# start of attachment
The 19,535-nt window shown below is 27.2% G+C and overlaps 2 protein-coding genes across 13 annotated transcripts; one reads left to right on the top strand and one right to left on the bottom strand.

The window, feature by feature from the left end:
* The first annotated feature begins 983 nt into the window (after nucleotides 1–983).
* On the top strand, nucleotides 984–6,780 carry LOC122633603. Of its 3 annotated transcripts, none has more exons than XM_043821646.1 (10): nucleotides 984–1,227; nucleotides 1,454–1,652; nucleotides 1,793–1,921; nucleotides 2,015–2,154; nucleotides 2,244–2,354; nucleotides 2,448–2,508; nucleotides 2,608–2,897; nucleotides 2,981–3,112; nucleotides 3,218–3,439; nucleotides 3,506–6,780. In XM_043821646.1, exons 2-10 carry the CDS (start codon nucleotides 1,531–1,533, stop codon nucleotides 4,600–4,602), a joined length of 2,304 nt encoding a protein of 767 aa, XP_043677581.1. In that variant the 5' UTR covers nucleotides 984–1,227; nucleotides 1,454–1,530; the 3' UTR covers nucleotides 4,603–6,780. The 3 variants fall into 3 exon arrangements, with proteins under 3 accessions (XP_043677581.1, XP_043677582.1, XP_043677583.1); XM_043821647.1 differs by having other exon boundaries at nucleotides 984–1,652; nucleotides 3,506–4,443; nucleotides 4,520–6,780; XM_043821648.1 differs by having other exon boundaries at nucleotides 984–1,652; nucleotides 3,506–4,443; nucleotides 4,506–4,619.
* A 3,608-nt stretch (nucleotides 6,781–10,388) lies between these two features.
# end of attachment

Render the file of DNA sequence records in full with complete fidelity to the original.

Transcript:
The 19,535-nt window shown below is 27.2% G+C and overlaps 2 protein-coding genes across 13 annotated transcripts; one reads left to right on the top strand and one right to left on the bottom strand.

The window, feature by feature from the left end:
* The first annotated feature begins 983 nt into the window (after nucleotides 1–983).
* On the top strand, nucleotides 984–6,780 carry LOC122633603. Of its 3 annotated transcripts, none has more exons than XM_043821646.1 (10): nucleotides 984–1,227; nucleotides 1,454–1,652; nucleotides 1,793–1,921; nucleotides 2,015–2,154; nucleotides 2,244–2,354; nucleotides 2,448–2,508; nucleotides 2,608–2,897; nucleotides 2,981–3,112; nucleotides 3,218–3,439; nucleotides 3,506–6,780. In XM_043821646.1, exons 2-10 carry the CDS (start codon nucleotides 1,531–1,533, stop codon nucleotides 4,600–4,602), a joined length of 2,304 nt encoding a protein of 767 aa, XP_043677581.1. In that variant the 5' UTR covers nucleotides 984–1,227; nucleotides 1,454–1,530; the 3' UTR covers nucleotides 4,603–6,780. The 3 variants fall into 3 exon arrangements, with proteins under 3 accessions (XP_043677581.1, XP_043677582.1, XP_043677583.1); XM_043821647.1 differs by having other exon boundaries at nucleotides 984–1,652; nucleotides 3,506–4,443; nucleotides 4,520–6,780; XM_043821648.1 differs by having other exon boundaries at nucleotides 984–1,652; nucleotides 3,506–4,443; nucleotides 4,506–4,619.
* A 3,608-nt stretch (nucleotides 6,781–10,388) lies between these two features.